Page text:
Wine Tips

Original author: Tommy Nguyen

Last modified: Mon Aug 1 17:02

Out of memory errors

This seems to affect multiple games. For example, in Resident Evil Remaster you might see “ERR08: memory overrun”. For non-DRM games, you can try using the 4gb patch or equivalent “Large Address Awareness” patches. For DRM games (like found on Steam), you’ll need a patch/mod with specific support (i.e, this is the case for Fallout).

If you are willing to compile Wine from source, use this patch by Gabriel Corona that will enable LAA across the board.

In Proton, LAA is enabled by default.

New Vegas


For a comprehensive modding guide, see Viva New Vegas.

Furthermore, see their page on mods to avoid.

You will need to install vc2019 but currently proton has trouble installing it. You need to install it with regular wine by doing:

env WINEPREFIX="/path/to/steam/steamapps/compatdata/22380/pfx" winetricks vcrun2019

While I would normally recommend Mod Organizer 2, it has issues on Linux so I will instead discuss alternatives.

While .NET is not required to run MO itself, it is required for the scripted installers. Mods will not install properly if their scripted installers don’t run, even if you don’t “require” them.

As a workaround, you can use A.J. Venter’s movfs4l script. Modify the variables to point to the correct directories, then run it with WINEPREFIX=... python Since Mod Organizer will pick up the symlinks (and display them as redundant unmanaged mods), you should run python UNVFS prior to opening Mod Organizer, then rerun the script without arguments after closing Mod Organizer.

Another alternative is the FalloutNVLinuxLauncher. This script uses OverlayFS to merge mods and mount the result. The instructions are a little confusing, so these notes should be used in addition to the README.

First install Fallout New Vegas somewhere. Then create a mods directory (place it anywhere you like) and rename the directory to 9999 Fallout New Vegas like so:

├── data
│   ├── 9999 Fallout New Vegas

Modify the script and set ROOTDIR to the parent directory of where you want the mounted directory and MERGERDIR to the name of the mounted directory. For example, if you’re using Steam:

MERGERDIR="$ROOTDIR/Fallout New Vegas"

All mods need to go into MODDATADIR instead of MODDIR. That is, the tree would look like:

├── data
│   ├── 0010 JIP LN NVSE
│   ├── 9999 Fallout New Vegas
│   └── 9999 Fallout New Vegas.order

The script will warn you about mixed-case files, but doesn’t rename them. As a result, things can break when mods do not get merged. Install prename, then run this from your mods folder:

find . -depth -execdir prename 'y/A-Z/a-z/' '{}' \;

Then launch the game with:

bash steam steam://rungameid/22380

If you run into issues, delete the _overlay_ and _mods folder.

The merged game files will be mounted in /path/to/steam/steamapps/common/Fallout New Vegas. After you close Steam, the merged directory will be unmounted. In order to test that it is actually working, install the JIP LN NVSE mod and type GetIsLAA in the console. You should get some output.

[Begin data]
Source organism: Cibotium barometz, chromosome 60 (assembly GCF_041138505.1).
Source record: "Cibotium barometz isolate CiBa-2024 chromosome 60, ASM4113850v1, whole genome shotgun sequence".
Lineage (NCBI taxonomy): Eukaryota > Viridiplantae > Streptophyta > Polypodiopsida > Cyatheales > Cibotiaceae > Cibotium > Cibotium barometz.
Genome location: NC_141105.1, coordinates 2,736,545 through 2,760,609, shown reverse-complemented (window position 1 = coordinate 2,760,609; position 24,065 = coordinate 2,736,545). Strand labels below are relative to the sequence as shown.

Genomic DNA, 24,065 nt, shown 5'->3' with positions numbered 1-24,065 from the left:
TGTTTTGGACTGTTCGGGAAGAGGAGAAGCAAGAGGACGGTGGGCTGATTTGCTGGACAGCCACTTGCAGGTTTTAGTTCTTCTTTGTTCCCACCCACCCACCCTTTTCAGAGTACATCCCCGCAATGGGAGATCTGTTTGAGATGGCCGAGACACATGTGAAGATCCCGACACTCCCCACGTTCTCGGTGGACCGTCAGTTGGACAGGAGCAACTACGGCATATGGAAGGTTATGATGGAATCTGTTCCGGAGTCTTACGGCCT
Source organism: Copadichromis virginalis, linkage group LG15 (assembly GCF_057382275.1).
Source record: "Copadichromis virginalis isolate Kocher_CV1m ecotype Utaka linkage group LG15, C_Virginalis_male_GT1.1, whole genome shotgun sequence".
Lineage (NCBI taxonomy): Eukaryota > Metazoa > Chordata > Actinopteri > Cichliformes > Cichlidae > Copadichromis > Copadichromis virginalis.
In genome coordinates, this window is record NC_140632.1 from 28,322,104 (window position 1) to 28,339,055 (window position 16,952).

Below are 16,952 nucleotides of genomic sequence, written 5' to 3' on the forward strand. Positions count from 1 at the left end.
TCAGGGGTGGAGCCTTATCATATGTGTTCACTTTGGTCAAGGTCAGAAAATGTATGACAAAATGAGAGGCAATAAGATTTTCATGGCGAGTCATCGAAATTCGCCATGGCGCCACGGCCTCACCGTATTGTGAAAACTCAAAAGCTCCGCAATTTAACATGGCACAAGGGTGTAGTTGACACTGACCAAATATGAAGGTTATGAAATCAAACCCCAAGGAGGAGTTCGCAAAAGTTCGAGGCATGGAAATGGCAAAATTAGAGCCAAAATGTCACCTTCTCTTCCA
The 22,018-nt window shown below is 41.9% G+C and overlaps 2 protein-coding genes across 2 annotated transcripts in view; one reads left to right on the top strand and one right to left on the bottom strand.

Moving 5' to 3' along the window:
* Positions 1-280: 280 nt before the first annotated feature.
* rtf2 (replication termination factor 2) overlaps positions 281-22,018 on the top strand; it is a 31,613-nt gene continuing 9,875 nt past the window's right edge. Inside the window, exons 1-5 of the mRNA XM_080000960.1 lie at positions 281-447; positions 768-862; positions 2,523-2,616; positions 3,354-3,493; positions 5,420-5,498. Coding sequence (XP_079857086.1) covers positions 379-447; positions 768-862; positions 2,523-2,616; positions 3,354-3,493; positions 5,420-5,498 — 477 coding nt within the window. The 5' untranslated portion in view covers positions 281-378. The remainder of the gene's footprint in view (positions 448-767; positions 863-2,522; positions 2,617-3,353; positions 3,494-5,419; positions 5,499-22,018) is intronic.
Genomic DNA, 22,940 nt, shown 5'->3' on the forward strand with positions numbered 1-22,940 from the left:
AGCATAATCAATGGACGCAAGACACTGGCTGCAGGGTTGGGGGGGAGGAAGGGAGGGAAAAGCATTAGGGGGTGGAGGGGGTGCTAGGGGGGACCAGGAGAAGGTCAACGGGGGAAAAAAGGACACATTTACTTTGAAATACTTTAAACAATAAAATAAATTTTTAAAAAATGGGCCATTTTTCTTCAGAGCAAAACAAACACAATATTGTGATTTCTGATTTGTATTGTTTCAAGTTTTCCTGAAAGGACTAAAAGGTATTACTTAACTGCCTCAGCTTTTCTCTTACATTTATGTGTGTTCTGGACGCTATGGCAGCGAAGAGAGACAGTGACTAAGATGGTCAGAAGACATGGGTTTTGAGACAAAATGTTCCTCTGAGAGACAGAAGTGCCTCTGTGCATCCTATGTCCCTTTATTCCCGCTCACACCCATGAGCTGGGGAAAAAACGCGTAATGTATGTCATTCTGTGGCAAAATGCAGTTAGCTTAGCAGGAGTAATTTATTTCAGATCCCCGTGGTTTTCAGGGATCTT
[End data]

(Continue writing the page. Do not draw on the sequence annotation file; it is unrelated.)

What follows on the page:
The script will also create a loadorder.txt file inside $MERGERDIR/data. However, FONV actually reads the esp and esm files to load from plugins.txt. Locate it, then create a symlink, i.e:

# The following path may be different on your system
cd /path/to/Local Settings/Application Data/FalloutNV
ln -s "/path/to/Fallout New Vegas/data/loadorder.txt" plugins.txt


If none of the mod organizers work, then you can use the much simpler Load Order Optimization Tool. You will need to install and uninstall mods manually, but LOOT will help organize your plugins.txt file. Note that this file is located in users/your_username/Local Settings/Application Data/FalloutNV/.


If you are using GMDX (Deus Ex mod), you may need to edit /home/user/Documents/Deus Ex/System/GMDX.ini in order for it to work properly. Under [Core.System] replace all of the Paths entries with:

Paths=..\New Vision\Textures\*.utx


If you use Steam, you can play games using Steam Play, which uses Proton. Proton incorporates both Wine and DXVK to allow you to play Windows games without doing any tinkering out of the box.

Proton can either be obtained by installing a Steam Play enabled game or standalone in the Tools section. In the library pane, select the Games dropdown and change it to Tools. Then scroll down until you find Proton.

Installing the standalone version of Proton.

Once that’s done, locate the Proton directory. It will look something like steam/steamapps/common/Proton 3.7, where steam is located in one of your Steam download libraries.

Alternatively, you can install a fork of Proton called Proton-GE. Download the tarball and unzip it to $HOME/.local/share/Steam/compatibilitytools.d/. After you restart Steam, it should show up when you select a custom Steam Play tool.

If you need to enable logging, go to any Proton installation directory and move to


It is not recommended to use Proton for games outside of Steam. It is recommended to use Lutris with wine-ge instead. See this thread for details.


As of Proton-6.1-GE2 I’ve found that some games still need the Media Foundation workaround for cutscenes and movies (Bulletstorm is one of them). In fact, Proton-GE doesn’t have the verb at all anymore. However, the default installation instructions don’t work.

Simply run:

PROTON="/path/to/proton/directory" WINEPREFIX="/path/to/prefix" ./ -proton

If needed for wine-ge, one can lookup the respective Steam AppID in protonfixes and then run the respective verb for winetricks in Lutris.


As stated above, it is not recommended to run Proton outside of Steam, even when using proton-ge, so it can be a little tricky. There is a program called proton-caller that does the job and it tries to run the commands within the Steam runtime. However, it is inflexible and contains a number of bugs.